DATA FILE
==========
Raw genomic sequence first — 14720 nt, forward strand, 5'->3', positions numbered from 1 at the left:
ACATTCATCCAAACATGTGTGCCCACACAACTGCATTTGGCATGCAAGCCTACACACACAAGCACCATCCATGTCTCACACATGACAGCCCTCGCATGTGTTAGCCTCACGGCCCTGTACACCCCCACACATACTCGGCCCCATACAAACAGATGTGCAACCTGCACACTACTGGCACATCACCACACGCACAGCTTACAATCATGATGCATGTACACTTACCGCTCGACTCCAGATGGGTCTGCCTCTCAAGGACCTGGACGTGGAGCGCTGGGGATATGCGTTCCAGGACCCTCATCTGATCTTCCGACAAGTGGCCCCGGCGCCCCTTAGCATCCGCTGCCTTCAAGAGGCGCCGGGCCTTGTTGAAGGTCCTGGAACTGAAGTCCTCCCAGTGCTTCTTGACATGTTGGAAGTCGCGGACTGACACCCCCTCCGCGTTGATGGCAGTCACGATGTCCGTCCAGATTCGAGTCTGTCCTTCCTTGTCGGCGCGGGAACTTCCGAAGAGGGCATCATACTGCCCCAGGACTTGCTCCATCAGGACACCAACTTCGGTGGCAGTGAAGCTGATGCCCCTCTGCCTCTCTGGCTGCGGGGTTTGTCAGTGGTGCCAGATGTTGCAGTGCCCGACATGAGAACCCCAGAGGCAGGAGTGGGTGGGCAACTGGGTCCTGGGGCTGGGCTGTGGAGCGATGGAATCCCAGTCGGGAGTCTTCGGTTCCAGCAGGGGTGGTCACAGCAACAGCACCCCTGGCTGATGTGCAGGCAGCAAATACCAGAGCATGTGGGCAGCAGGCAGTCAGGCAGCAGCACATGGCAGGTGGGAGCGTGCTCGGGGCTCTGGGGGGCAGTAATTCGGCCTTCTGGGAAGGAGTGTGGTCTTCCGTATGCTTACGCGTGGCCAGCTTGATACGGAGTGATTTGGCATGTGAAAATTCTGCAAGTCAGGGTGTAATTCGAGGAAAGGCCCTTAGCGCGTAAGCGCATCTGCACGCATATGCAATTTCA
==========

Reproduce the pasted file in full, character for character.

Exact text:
Raw genomic sequence first — 14720 nt, forward strand, 5'->3', positions numbered from 1 at the left:
ACATTCATCCAAACATGTGTGCCCACACAACTGCATTTGGCATGCAAGCCTACACACACAAGCACCATCCATGTCTCACACATGACAGCCCTCGCATGTGTTAGCCTCACGGCCCTGTACACCCCCACACATACTCGGCCCCATACAAACAGATGTGCAACCTGCACACTACTGGCACATCACCACACGCACAGCTTACAATCATGATGCATGTACACTTACCGCTCGACTCCAGATGGGTCTGCCTCTCAAGGACCTGGACGTGGAGCGCTGGGGATATGCGTTCCAGGACCCTCATCTGATCTTCCGACAAGTGGCCCCGGCGCCCCTTAGCATCCGCTGCCTTCAAGAGGCGCCGGGCCTTGTTGAAGGTCCTGGAACTGAAGTCCTCCCAGTGCTTCTTGACATGTTGGAAGTCGCGGACTGACACCCCCTCCGCGTTGATGGCAGTCACGATGTCCGTCCAGATTCGAGTCTGTCCTTCCTTGTCGGCGCGGGAACTTCCGAAGAGGGCATCATACTGCCCCAGGACTTGCTCCATCAGGACACCAACTTCGGTGGCAGTGAAGCTGATGCCCCTCTGCCTCTCTGGCTGCGGGGTTTGTCAGTGGTGCCAGATGTTGCAGTGCCCGACATGAGAACCCCAGAGGCAGGAGTGGGTGGGCAACTGGGTCCTGGGGCTGGGCTGTGGAGCGATGGAATCCCAGTCGGGAGTCTTCGGTTCCAGCAGGGGTGGTCACAGCAACAGCACCCCTGGCTGATGTGCAGGCAGCAAATACCAGAGCATGTGGGCAGCAGGCAGTCAGGCAGCAGCACATGGCAGGTGGGAGCGTGCTCGGGGCTCTGGGGGGCAGTAATTCGGCCTTCTGGGAAGGAGTGTGGTCTTCCGTATGCTTACGCGTGGCCAGCTTGATACGGAGTGATTTGGCATGTGAAAATTCTGCAAGTCAGGGTGTAATTCGAGGAAAGGCCCTTAGCGCGTAAGCGCATCTGCACGCATATGCAATTTCA